Wellington (AFP) – The Black Caps’ surprise run to the Cricket World Cup final has created a dilemma for fans in New Zealand after sports bars across the country failed to anticipate their team’s success.
Matches at the England-hosted tournament are being played in the middle of the night for Kiwis and most had written off the Black Caps before their upset semi-final win over India.
That includes the hospitality industry, which needs special licences for bars to operate throughout the night when there are big sporting events.
“It takes 20 working days for a late liquor licencing application to be processed, obviously no one in Wellington thought we’d get to the final because no one has asked,” a Wellington City Council spokeswoman said.
New Zealand media reported similar issues around the South Pacific nation, leaving cricket fans on a sticky wicket about how to watch the Black Caps’ bid for a maiden title.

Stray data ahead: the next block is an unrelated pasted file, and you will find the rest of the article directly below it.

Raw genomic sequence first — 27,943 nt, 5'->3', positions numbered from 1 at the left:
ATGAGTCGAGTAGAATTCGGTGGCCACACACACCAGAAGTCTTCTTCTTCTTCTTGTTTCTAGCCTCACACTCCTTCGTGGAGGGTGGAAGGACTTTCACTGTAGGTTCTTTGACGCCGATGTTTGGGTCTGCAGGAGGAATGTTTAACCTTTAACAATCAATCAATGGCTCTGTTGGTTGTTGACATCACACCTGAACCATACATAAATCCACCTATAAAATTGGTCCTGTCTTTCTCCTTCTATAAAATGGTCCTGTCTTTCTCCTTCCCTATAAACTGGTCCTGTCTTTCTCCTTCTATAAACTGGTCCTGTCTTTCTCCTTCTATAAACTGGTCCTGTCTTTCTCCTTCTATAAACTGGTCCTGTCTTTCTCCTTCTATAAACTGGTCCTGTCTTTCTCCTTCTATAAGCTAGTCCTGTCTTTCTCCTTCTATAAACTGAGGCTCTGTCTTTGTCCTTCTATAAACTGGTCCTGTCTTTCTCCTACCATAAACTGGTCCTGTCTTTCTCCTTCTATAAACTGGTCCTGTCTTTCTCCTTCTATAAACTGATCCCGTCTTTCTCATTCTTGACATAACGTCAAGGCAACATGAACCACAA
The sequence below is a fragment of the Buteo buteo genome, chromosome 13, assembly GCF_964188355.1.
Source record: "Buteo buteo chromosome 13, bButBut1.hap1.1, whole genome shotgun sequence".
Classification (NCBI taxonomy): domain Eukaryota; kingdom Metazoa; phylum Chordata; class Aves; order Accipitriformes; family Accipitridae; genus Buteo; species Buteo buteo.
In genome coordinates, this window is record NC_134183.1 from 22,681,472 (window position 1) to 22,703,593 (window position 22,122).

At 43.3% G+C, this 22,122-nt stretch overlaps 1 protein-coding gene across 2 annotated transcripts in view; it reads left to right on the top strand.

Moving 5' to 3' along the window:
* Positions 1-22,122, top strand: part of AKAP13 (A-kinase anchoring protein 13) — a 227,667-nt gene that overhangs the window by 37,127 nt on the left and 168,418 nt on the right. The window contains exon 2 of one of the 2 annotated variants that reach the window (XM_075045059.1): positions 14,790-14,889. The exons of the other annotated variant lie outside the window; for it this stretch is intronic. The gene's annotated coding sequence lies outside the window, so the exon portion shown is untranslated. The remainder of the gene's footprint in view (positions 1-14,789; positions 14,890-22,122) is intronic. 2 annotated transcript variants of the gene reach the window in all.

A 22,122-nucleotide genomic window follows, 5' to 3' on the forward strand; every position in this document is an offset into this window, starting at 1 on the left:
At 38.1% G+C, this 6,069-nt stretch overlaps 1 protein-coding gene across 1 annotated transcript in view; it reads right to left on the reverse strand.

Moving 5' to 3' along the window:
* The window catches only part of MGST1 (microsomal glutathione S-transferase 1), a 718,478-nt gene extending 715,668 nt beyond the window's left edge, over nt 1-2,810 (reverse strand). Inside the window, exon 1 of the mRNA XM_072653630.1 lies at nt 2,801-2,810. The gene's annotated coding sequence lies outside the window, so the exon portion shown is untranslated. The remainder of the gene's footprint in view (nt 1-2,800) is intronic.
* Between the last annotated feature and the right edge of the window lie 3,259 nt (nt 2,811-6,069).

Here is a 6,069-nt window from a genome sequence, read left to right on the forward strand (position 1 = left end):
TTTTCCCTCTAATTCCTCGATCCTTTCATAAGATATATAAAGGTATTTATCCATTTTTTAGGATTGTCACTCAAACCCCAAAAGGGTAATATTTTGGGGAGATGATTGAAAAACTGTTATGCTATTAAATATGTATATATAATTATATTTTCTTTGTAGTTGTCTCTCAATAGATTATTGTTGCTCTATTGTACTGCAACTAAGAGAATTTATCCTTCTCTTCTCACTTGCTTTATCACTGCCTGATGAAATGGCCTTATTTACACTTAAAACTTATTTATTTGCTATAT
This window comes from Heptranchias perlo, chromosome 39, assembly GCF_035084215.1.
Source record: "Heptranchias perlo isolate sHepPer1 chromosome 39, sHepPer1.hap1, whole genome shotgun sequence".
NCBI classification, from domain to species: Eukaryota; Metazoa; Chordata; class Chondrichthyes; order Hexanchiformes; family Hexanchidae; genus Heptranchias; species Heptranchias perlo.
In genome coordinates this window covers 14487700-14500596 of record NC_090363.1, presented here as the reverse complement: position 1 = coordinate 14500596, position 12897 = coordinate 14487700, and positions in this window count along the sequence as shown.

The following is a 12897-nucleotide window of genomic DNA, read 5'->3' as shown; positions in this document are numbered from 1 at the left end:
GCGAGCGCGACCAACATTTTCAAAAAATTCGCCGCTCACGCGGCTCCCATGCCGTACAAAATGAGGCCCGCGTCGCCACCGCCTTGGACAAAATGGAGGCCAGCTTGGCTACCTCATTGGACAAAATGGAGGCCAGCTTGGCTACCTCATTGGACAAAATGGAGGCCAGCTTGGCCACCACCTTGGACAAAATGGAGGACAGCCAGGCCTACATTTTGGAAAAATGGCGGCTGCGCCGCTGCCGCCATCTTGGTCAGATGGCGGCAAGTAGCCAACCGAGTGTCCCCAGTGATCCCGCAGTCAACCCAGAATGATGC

The match starts at 9.30 p.m. Sunday in New Zealand and will finish around 5.30 a.m. Monday if it goes the distance, but sports bars are only licenced until 4:00 a.m.
So supporters can either watch the match at home or join fellow fans in a bar and run the risk of being turfed out at 4:00 if neither of the finalists repeat the collapse that marred New Zealand’s appearance in the 2015 final.
Wellington City Council’s spokeswoman said the unexpected nature of New Zealand’s appearance meant there would be no fan zones in the capital.
She also offered a novel suggestion to supporters if they managed to find a venue screening the match that was open all night: “You could watch it without drinking!”
New Zealand has won support from an unexpected quarter, with the Australian Broadcasting Corporation backing the Black Caps after England humiliated their team in the semi-finals.
“In the spirit of Australia’s penchant for unashamedly claiming any sporting success from across the ditch as its own, the Black Caps are clearly firming as Australia’s choice for Sunday’s Lord’s showdown,” it said.
The sentiment is unlikely to be welcomed by Kiwis still smarting from their mauling by Australia in the 2015 final and feeling morally superior after the 1981 underarm bowling controversy.
Regardless of the result, bleary-eyed Kiwi fans may welcome the late Australian prime minister Bob Hawke’s advice after his country pulled an all-nighter in 1983 to watch a victory in the America’s Cup.
“Any boss who sacks anyone today for not turning up is a bum,” he said.